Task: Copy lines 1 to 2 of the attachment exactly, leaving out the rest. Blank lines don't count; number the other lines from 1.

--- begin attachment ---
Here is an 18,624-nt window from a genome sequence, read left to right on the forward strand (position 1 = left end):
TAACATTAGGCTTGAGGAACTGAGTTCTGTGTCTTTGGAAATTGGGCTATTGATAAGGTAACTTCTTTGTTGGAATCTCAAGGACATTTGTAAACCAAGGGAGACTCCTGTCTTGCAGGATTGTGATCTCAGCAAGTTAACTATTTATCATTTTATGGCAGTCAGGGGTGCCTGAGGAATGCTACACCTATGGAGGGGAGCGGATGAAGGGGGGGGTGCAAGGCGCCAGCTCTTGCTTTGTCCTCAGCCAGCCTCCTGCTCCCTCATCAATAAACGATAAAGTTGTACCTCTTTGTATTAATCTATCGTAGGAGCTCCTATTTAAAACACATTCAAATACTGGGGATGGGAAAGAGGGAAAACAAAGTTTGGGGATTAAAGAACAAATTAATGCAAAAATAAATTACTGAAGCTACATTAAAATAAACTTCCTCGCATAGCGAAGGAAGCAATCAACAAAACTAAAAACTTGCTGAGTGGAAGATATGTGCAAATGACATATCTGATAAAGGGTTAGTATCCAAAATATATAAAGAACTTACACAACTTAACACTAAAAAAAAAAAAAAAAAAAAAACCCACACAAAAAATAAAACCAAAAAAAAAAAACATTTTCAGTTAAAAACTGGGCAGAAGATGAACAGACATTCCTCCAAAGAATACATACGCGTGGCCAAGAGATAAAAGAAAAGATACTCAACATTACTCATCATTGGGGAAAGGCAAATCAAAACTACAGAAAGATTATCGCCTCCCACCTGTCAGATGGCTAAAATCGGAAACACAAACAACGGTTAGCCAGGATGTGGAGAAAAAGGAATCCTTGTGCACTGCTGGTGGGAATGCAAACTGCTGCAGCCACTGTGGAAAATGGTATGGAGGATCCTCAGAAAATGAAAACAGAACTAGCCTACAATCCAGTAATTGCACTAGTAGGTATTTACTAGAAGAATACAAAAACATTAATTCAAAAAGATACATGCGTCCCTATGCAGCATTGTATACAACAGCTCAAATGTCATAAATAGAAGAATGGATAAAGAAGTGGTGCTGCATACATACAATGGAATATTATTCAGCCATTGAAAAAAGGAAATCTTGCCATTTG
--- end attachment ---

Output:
Here is an 18,624-nt window from a genome sequence, read left to right on the forward strand (position 1 = left end):
TAACATTAGGCTTGAGGAACTGAGTTCTGTGTCTTTGGAAATTGGGCTATTGATAAGGTAACTTCTTTGTTGGAATCTCAAGGACATTTGTAAACCAAGGGAGACTCCTGTCTTGCAGGATTGTGATCTCAGCAAGTTAACTATTTATCATTTTATGGCAGTCAGGGGTGCCTGAGGAATGCTACACCTATGGAGGGGAGCGGATGAAGGGGGGGGTGCAAGGCGCCAGCTCTTGCTTTGTCCTCAGCCAGCCTCCTGCTCCCTCATCAATAAACGATAAAGTTGTACCTCTTTGTATTAATCTATCGTAGGAGCTCCTATTTAAAACACATTCAAATACTGGGGATGGGAAAGAGGGAAAACAAAGTTTGGGGATTAAAGAACAAATTAATGCAAAAATAAATTACTGAAGCTACATTAAAATAAACTTCCTCGCATAGCGAAGGAAGCAATCAACAAAACTAAAAACTTGCTGAGTGGAAGATATGTGCAAATGACATATCTGATAAAGGGTTAGTATCCAAAATATATAAAGAACTTACACAACTTAACACTAAAAAAAAAAAAAAAAAAAAAACCCACACAAAAAATAAAACCAAAAAAAAAAAACATTTTCAGTTAAAAACTGGGCAGAAGATGAACAGACATTCCTCCAAAGAATACATACGCGTGGCCAAGAGATAAAAGAAAAGATACTCAACATTACTCATCATTGGGGAAAGGCAAATCAAAACTACAGAAAGATTATCGCCTCCCACCTGTCAGATGGCTAAAATCGGAAACACAAACAACGGTTAGCCAGGATGTGGAGAAAAAGGAATCCTTGTGCACTGCTGGTGGGAATGCAAACTGCTGCAGCCACTGTGGAAAATGGTATGGAGGATCCTCAGAAAATGAAAACAGAACTAGCCTACAATCCAGTAATTGCACTAGTAGGTATTTACTAGAAGAATACAAAAACATTAATTCAAAAAGATACATGCGTCCCTATGCAGCATTGTATACAACAGCTCAAATGTCATAAATAGAAGAATGGATAAAGAAGTGGTGCTGCATACATACAATGGAATATTATTCAGCCATTGAAAAAAGGAAATCTTGCCATTTG